Recreational and prescription drugs have been an everyday feature in Western life for decades, and regular drug use is normalized in film, television, and popular culture. One thing every parent will struggle with at some point or another is how to talk to their children about the dangers of drug use.
Even the most hands-on and attentive parenting style will not ensure that your kids don't experiment with drug use in high school or college, however, and the last thing you want is to get a phone call late at night saying that your child has been arrested on drug charges.
This is why it is so important for the young adults in your family to understand the basic facts about the legal and health dangers of illicit drug use, and to educate yourself about how the law applies to substance abuse.
To that end, here are three basic facts about drug use and the law that everyone should know.
1. Not All Drug Charges are the Same
All drug charges are a serious matter, but that doesn't mean all drug charges are the same. Most countries distinguish between different categories of drugs and different categories of offense, based on how addictive the substances are and their potential for abuse.
Offenses related to Schedule I substances like heroin, Schedule III substances like anabolic steroids, and Schedule IV substances like Xanax or Valium will be treated differently, just as simple possession and possession for the purposes of trafficking carry different sentences.
3. There are Options Available for Fighting Charges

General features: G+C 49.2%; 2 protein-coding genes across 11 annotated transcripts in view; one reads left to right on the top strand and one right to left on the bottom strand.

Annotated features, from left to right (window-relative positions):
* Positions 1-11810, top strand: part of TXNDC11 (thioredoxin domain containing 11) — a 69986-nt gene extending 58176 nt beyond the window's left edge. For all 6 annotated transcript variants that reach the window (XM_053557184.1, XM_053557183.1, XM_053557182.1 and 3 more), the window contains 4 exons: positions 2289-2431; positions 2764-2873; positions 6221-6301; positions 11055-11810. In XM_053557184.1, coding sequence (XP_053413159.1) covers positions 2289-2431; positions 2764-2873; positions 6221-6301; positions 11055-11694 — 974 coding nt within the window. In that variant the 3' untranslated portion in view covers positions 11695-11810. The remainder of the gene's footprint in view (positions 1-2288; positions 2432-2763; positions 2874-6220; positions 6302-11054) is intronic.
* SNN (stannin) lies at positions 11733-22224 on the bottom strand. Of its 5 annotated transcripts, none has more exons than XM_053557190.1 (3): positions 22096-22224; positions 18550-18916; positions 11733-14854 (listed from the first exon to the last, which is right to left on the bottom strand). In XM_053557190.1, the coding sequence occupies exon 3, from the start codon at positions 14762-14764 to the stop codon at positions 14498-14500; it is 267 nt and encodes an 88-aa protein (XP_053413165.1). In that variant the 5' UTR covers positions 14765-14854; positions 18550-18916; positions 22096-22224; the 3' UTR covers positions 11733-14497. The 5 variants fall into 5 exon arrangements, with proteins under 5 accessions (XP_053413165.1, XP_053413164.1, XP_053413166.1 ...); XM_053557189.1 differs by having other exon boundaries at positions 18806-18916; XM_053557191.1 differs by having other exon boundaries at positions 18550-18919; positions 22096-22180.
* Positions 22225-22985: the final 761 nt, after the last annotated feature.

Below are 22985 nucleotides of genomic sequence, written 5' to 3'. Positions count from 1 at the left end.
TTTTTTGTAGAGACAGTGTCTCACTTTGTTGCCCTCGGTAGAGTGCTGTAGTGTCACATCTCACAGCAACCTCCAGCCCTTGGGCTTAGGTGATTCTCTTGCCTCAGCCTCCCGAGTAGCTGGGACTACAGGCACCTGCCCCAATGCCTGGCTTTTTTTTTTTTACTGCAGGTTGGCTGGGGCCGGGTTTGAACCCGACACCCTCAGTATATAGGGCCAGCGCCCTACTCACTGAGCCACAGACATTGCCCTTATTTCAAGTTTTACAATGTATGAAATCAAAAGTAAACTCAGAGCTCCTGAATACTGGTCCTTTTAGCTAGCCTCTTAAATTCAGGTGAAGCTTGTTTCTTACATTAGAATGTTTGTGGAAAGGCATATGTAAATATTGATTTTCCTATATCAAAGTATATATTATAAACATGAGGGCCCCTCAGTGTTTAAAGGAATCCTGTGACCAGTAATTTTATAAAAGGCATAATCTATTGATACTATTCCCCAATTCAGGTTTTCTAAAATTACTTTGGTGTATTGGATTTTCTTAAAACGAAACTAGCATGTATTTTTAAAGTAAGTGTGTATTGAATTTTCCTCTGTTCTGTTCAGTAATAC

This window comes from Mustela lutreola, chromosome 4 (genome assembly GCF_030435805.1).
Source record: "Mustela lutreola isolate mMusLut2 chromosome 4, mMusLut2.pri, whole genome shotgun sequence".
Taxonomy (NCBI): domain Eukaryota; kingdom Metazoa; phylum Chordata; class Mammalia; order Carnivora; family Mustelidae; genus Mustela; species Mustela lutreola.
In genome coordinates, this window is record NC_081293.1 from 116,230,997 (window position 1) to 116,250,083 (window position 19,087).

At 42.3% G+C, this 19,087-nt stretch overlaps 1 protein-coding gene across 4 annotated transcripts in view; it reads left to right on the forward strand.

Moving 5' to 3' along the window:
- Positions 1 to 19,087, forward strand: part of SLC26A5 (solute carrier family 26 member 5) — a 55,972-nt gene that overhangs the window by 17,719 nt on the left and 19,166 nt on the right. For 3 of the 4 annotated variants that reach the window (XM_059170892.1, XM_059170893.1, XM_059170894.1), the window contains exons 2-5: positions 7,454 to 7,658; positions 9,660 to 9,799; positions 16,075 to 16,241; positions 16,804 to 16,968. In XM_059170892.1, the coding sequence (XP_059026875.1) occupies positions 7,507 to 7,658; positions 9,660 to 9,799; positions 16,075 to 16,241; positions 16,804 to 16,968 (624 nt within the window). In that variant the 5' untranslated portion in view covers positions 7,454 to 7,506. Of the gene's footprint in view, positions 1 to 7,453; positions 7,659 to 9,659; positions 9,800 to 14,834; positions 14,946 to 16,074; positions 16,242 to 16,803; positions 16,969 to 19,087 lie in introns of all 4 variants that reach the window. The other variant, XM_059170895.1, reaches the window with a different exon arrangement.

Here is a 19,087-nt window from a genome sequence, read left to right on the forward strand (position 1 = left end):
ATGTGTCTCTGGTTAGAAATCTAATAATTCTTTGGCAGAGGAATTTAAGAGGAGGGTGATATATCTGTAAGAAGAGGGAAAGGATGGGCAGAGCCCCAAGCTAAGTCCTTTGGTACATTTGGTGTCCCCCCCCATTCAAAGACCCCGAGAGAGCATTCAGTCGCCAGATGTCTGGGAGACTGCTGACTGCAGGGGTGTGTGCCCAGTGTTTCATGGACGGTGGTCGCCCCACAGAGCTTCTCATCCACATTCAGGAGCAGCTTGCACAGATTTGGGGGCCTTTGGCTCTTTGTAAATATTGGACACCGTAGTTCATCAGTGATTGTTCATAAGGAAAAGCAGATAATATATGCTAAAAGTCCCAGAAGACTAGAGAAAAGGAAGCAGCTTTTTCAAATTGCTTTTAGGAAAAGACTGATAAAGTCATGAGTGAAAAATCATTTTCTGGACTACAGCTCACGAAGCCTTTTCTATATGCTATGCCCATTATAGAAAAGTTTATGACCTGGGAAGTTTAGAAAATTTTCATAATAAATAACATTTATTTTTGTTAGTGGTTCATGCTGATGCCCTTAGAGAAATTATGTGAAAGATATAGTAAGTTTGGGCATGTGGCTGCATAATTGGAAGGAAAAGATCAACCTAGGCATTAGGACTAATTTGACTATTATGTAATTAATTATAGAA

Being convicted of a drug-related offense, whether it be for simple possession, possession with the intention to traffic, or trafficking, can have a far-reaching impact on just about every aspect of a person's life. This is why it is important to explore the legal avenues for fighting these charges before making the decision whether or not to plead guilty.
If a member of your family has been charged with illegal use of a controlled substance, it is important to get the advice of an experienced criminal lawyer like Jeff Reisman Law who specializes in navigating this complicated and sensitive are in our justice system.
3. Drug Charges Don't Necessarily Mean a Criminal Record
Just because you've been charged with possession or trafficking does not automatically mean you will have a criminal record. Even if you are found guilty, there are circumstances in which the court may decide to give the offender an absolute discharge.
One of the reasons to hire a criminal lawyer who specializes in drug-related offenses is that they will have a comprehensive knowledge of the options available and can help ensure that a youthful indiscretion doesn't come to define a loved one's life.
Drug use is a basic reality of life in 21st century North America, and one of the most unhelpful messages a parent can send their children is that drug use - either recreational or medical - is a taboo subject. Between the recent movement to legalize cannabis to the opioid epidemic sweeping Canada and the U.S., it is important to be able to have an honest conversation about drugs, health, and the law.
By destigmatizing drugs as a topic of conversation, you open a door for every member of your family to share their struggles, stay accountable, and hopefully avoid drug charges altogether.
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